The first mention of Gouda cheese dates from 1184, making it one of the oldest recorded cheeses in the world still made today.
The cheese is named after the Dutch city of Gouda, not because it is produced in or near the city, but because it has historically been traded there. In the Middle Ages, Dutch cities could obtain certain feudal rights which gave them primacy or a total monopoly on certain goods. Within the County of Holland it was Gouda which acquired the sole right to have a market in which Hollandic farmers could sell their cheese. It was at Gouda that all the cheeses would be laid onto the market square to sell.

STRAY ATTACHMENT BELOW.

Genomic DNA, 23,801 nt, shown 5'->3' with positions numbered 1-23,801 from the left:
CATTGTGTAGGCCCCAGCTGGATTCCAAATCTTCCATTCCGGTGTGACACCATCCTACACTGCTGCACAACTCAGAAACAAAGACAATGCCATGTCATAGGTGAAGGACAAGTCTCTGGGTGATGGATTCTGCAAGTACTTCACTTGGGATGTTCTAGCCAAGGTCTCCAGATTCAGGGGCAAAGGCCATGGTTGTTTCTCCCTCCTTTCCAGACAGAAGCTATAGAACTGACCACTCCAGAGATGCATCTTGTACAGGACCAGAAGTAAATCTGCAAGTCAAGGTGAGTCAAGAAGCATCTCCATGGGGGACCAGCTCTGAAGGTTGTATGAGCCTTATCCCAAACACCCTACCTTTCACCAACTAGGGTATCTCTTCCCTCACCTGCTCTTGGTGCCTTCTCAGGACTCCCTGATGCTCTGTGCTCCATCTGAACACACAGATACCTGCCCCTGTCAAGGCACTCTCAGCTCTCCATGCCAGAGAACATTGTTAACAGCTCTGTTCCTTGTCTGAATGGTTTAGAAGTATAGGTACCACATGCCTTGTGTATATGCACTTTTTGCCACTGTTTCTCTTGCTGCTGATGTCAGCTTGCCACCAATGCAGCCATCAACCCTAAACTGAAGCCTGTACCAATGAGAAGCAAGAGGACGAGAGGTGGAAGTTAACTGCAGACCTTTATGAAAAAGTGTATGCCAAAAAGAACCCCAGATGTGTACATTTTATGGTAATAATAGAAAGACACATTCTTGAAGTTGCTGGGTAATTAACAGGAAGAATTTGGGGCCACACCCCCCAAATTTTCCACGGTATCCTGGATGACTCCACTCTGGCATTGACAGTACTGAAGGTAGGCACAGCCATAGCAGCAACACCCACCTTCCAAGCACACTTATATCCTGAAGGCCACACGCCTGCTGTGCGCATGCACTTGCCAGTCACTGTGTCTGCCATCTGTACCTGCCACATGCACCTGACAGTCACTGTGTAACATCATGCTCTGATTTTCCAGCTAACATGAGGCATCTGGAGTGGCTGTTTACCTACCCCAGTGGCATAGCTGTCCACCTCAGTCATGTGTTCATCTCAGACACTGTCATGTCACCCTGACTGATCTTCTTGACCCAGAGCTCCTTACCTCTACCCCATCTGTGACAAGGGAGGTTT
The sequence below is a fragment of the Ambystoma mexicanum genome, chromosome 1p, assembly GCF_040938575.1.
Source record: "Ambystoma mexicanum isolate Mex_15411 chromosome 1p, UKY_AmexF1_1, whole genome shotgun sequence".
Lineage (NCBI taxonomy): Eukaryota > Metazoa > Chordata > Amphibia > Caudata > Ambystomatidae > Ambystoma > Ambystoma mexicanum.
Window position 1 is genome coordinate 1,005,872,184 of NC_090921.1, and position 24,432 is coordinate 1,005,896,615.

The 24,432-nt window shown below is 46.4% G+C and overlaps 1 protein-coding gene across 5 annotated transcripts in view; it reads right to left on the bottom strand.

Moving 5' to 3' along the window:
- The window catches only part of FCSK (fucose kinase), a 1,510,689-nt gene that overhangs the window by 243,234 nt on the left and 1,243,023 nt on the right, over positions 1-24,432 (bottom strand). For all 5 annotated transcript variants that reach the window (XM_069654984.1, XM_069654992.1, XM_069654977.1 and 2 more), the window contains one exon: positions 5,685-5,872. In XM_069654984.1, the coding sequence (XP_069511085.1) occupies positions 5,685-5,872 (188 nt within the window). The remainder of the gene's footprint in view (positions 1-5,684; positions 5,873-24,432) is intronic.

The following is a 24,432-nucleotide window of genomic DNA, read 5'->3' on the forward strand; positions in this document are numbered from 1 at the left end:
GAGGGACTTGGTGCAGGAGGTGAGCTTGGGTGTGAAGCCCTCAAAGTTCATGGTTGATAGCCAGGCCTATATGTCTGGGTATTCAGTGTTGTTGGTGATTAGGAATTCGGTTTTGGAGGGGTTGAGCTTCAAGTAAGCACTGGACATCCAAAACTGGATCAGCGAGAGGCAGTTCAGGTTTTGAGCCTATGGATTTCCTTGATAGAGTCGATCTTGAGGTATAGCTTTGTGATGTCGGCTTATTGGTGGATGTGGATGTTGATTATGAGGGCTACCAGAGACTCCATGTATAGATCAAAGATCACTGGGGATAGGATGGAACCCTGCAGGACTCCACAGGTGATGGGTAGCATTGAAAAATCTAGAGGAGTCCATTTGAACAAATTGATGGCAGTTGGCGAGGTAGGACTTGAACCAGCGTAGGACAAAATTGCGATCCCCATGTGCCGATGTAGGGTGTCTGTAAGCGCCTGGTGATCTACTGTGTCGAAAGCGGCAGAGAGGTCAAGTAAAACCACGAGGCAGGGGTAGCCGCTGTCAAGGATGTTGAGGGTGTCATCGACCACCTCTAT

Teams consisting of the guild of cheese-porters, identified by differently colored straw hats, carried the farmers’ cheese on barrows, which typically weighed about 160 kilograms. Buyers then sampled the cheeses and negotiated a price using a ritual system called handjeklap in which buyers and sellers clap each other’s hands and shout prices. Once a price was agreed, the porters would carry the cheese to the weighing house and complete the sale. To this day farmers from the surrounding region gather in Gouda every Thursday morning between 10 am and 12:30 pm from June until August to have their cheese weighed, tasted and priced.
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